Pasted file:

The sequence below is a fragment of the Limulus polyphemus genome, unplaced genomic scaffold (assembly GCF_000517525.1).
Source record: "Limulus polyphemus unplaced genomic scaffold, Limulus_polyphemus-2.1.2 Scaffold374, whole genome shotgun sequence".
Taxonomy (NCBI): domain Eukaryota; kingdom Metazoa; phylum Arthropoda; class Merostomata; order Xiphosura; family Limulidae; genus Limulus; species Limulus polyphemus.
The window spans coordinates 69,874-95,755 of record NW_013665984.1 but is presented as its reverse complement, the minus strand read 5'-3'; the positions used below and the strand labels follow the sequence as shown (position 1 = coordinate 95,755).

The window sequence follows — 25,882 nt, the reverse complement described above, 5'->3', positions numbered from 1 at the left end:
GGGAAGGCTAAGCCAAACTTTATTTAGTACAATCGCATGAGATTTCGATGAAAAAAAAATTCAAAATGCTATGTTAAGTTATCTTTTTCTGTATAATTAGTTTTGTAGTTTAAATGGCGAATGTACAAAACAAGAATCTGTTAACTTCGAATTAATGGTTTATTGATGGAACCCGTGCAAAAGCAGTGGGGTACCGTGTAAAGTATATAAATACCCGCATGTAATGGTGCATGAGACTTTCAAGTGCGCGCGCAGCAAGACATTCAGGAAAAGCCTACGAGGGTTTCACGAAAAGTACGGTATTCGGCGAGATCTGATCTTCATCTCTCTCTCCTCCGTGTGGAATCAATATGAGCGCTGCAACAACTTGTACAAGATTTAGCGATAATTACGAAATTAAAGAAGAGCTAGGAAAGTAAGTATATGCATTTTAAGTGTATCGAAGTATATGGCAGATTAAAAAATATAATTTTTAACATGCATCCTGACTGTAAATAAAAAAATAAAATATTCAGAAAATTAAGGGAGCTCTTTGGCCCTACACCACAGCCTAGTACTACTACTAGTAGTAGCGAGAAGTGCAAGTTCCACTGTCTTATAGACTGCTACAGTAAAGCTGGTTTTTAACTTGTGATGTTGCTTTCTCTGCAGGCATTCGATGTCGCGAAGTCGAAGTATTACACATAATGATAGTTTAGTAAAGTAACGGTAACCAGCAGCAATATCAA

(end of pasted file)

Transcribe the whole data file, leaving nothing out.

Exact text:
The sequence below is a fragment of the Limulus polyphemus genome, unplaced genomic scaffold (assembly GCF_000517525.1).
Source record: "Limulus polyphemus unplaced genomic scaffold, Limulus_polyphemus-2.1.2 Scaffold374, whole genome shotgun sequence".
Taxonomy (NCBI): domain Eukaryota; kingdom Metazoa; phylum Arthropoda; class Merostomata; order Xiphosura; family Limulidae; genus Limulus; species Limulus polyphemus.
The window spans coordinates 69,874-95,755 of record NW_013665984.1 but is presented as its reverse complement, the minus strand read 5'-3'; the positions used below and the strand labels follow the sequence as shown (position 1 = coordinate 95,755).

The window sequence follows — 25,882 nt, the reverse complement described above, 5'->3', positions numbered from 1 at the left end:
GGGAAGGCTAAGCCAAACTTTATTTAGTACAATCGCATGAGATTTCGATGAAAAAAAAATTCAAAATGCTATGTTAAGTTATCTTTTTCTGTATAATTAGTTTTGTAGTTTAAATGGCGAATGTACAAAACAAGAATCTGTTAACTTCGAATTAATGGTTTATTGATGGAACCCGTGCAAAAGCAGTGGGGTACCGTGTAAAGTATATAAATACCCGCATGTAATGGTGCATGAGACTTTCAAGTGCGCGCGCAGCAAGACATTCAGGAAAAGCCTACGAGGGTTTCACGAAAAGTACGGTATTCGGCGAGATCTGATCTTCATCTCTCTCTCCTCCGTGTGGAATCAATATGAGCGCTGCAACAACTTGTACAAGATTTAGCGATAATTACGAAATTAAAGAAGAGCTAGGAAAGTAAGTATATGCATTTTAAGTGTATCGAAGTATATGGCAGATTAAAAAATATAATTTTTAACATGCATCCTGACTGTAAATAAAAAAATAAAATATTCAGAAAATTAAGGGAGCTCTTTGGCCCTACACCACAGCCTAGTACTACTACTAGTAGTAGCGAGAAGTGCAAGTTCCACTGTCTTATAGACTGCTACAGTAAAGCTGGTTTTTAACTTGTGATGTTGCTTTCTCTGCAGGCATTCGATGTCGCGAAGTCGAAGTATTACACATAATGATAGTTTAGTAAAGTAACGGTAACCAGCAGCAATATCAA